# Runlevel 0 halts the system.

    # Runlevel 6 reboots the system.

    # Runlevel 1,2,3,5 have text login
    c1:1235:respawn:/sbin/agetty 38400 tty1 linux

    # Runlevel 4 is X only
    # But run a getty on /dev/tty4 just in case...
    c4:4:respawn:/sbin/agetty 38400 tty1 linux

   Listing 3
You should not rightahead that the runlevels 0, 1 and 6 have a predefined meaning. This is hardwired into the init command (or better, into the shutdown command, part of the same package). Whenever you want to halt or reboot the system, init is told to switch to runlevel 0 or 6, thus executing /etc/rc.d/rc.0 or /etc/rc.d/rc.6. This works flawlessly because whenever init switches to a different runlevel it stops respawning any task that is not defined for the new runlevel; actually, it even kills the running copy of the task (in this case, the active /sbin/agetty). Configuring this setup is pretty simple, as the role of the different files is pretty clear: This kind of setup is easy to understand, and you can differentiate between runlevels 2, 3 and 5 by adding proper ``wait'' (execute once waiting for termination) and ``respawn'' (execute forever) entries. By the way, if you ever guessed what ``rc'' means, it's the short form for ``run command''. I have been editing my ``.cshrc'' and ``.twmrc'' for years before being told what this arcane ``rc'' suffix is -- there's something in the Unix world that is only handed on by oral tradition. I hope I'm now saving someone from years of unneeded darkness -- and I hope I won't be punished for writing it down.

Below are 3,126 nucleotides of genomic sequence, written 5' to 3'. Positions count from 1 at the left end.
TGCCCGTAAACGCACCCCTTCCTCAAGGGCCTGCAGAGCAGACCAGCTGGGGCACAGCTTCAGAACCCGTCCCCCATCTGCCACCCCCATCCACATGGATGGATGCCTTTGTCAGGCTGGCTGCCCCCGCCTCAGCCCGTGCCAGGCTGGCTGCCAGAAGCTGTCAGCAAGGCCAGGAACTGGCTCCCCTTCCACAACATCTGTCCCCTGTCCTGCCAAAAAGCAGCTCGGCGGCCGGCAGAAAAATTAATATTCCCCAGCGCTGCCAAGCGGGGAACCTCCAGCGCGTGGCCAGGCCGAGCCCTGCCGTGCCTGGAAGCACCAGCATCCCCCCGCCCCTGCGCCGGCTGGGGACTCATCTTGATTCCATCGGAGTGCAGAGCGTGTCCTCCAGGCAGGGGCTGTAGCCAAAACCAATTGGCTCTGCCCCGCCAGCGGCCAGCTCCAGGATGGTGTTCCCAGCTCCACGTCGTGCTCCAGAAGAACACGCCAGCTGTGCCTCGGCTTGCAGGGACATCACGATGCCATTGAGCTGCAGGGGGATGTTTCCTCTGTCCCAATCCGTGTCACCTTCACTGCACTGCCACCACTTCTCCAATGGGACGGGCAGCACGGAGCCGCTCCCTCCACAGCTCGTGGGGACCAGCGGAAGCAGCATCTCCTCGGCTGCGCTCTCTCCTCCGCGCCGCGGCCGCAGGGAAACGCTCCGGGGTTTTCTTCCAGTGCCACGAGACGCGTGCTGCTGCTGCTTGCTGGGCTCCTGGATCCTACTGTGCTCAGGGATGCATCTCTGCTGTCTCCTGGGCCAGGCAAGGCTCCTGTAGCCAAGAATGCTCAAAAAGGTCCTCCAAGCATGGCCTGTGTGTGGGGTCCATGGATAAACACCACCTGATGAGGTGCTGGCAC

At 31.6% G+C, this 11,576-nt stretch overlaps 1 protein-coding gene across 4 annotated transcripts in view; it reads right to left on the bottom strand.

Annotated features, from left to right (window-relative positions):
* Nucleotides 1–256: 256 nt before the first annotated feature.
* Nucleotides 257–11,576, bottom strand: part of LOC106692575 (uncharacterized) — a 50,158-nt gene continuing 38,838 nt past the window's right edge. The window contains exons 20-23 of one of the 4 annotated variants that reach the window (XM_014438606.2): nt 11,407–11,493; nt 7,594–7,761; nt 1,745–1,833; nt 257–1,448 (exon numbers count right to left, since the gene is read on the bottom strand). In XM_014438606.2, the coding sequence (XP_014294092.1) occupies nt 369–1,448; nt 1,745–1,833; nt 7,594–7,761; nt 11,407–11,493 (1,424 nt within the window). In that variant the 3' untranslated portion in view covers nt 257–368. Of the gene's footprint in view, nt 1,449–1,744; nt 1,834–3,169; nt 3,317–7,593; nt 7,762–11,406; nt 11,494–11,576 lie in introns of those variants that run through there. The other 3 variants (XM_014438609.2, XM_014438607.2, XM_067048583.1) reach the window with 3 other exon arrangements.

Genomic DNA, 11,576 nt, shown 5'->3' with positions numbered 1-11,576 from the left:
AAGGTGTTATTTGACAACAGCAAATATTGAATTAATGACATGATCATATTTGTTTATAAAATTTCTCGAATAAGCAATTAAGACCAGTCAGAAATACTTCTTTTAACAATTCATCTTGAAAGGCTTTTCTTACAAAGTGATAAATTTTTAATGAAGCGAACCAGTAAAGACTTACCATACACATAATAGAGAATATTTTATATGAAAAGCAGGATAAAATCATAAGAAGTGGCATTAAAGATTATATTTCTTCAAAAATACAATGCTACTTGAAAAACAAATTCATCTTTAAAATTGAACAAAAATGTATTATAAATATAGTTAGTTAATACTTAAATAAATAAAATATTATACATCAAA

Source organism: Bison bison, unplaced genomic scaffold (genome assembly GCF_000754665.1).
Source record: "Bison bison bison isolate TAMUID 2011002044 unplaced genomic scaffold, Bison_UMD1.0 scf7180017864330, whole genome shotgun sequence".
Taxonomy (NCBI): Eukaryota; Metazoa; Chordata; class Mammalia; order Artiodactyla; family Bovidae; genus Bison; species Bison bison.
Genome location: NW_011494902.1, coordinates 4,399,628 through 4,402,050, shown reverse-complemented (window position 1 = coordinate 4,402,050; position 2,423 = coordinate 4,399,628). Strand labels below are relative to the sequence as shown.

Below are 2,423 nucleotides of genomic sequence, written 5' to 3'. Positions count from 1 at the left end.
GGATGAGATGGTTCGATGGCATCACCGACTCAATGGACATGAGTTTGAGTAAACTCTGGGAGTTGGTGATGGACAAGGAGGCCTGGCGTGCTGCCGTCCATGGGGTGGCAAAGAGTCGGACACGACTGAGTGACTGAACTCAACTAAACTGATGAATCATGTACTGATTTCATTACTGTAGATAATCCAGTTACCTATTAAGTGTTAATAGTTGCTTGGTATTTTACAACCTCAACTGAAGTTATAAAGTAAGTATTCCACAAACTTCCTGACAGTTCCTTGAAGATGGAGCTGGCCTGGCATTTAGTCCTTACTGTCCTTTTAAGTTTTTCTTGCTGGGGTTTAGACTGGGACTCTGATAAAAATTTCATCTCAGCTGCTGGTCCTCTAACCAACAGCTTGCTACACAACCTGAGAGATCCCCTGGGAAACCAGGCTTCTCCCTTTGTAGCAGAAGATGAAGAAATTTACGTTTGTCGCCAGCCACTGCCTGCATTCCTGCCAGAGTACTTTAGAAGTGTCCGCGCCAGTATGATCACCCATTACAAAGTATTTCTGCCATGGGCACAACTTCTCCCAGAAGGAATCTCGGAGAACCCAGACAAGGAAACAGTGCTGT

The Debian way

Although simple, the Slackware way to setup /etc/inittab doesn't scale well when you add new software packages to the system. Let's imagine, for example, that someone distribute an ssh package (not unlikely, as ssh can't be distributed in official disks due to the insane US rules about crypto). The program sshd is a standalone server that must be invoked at system boot; this means that the package should patch /etc/rc.d/rc.M or one of the scripts it invokes to add ssh support. This is clearly a problem in a world where packages are typically archives of files; add to this that you can't assume that rc.local is always unchanged from the stock distribution, so even a post-install script that patches the file will miserably fail most of the times. You should also consider that adding a new server program is only part of the job; the server must also be stopped in rc.K, rc.0 and rc.6. As you see, things are getting pretty tricky. The solution to this problem is both clean and elaborate. The idea is that each package that includes a server must provide the system with a script to start and stop the service; each runlevel than will start or stop the services that are associated to that very runlevel. Associating a service and a runlevel can be as easy as creating files in a runlevel-specific directory. This setup is common to Debian and Red Hat, and possibly other distributions that I never ran. The core of the /etc/inittab used by Debian-1.3 is shown in Listing 4.
    # The default runlevel.

    # This is run first

    # What to do in single-user mode.

    # Enter each runlevel
    l0:0:wait:/etc/init.d/rc 0
    l1:1:wait:/etc/init.d/rc 1
    l2:2:wait:/etc/init.d/rc 2
    l3:3:wait:/etc/init.d/rc 3
    l4:4:wait:/etc/init.d/rc 4
    l5:5:wait:/etc/init.d/rc 5
    l6:6:wait:/etc/init.d/rc 6

    # getty
    1:2345:respawn:/sbin/getty 38400 tty1

   Listing 3
The Red Hat setup featuring exactly he same structure for system initialization but uses different pathnames; you'll be able to map one structure over the other. Let's list the role of the different files: The last item, the ``rc'' program, is the main character of this environment: it's task consists in scanning the directory /etc/rc$runlevel.d invoking any script that appears in the directory. A stripped down version of ``rc'' would look like the following:
    cd /etc/rc.d/rc$level.d
    for i in K*; do
    	$i stop
    for i in S*; do
	$i start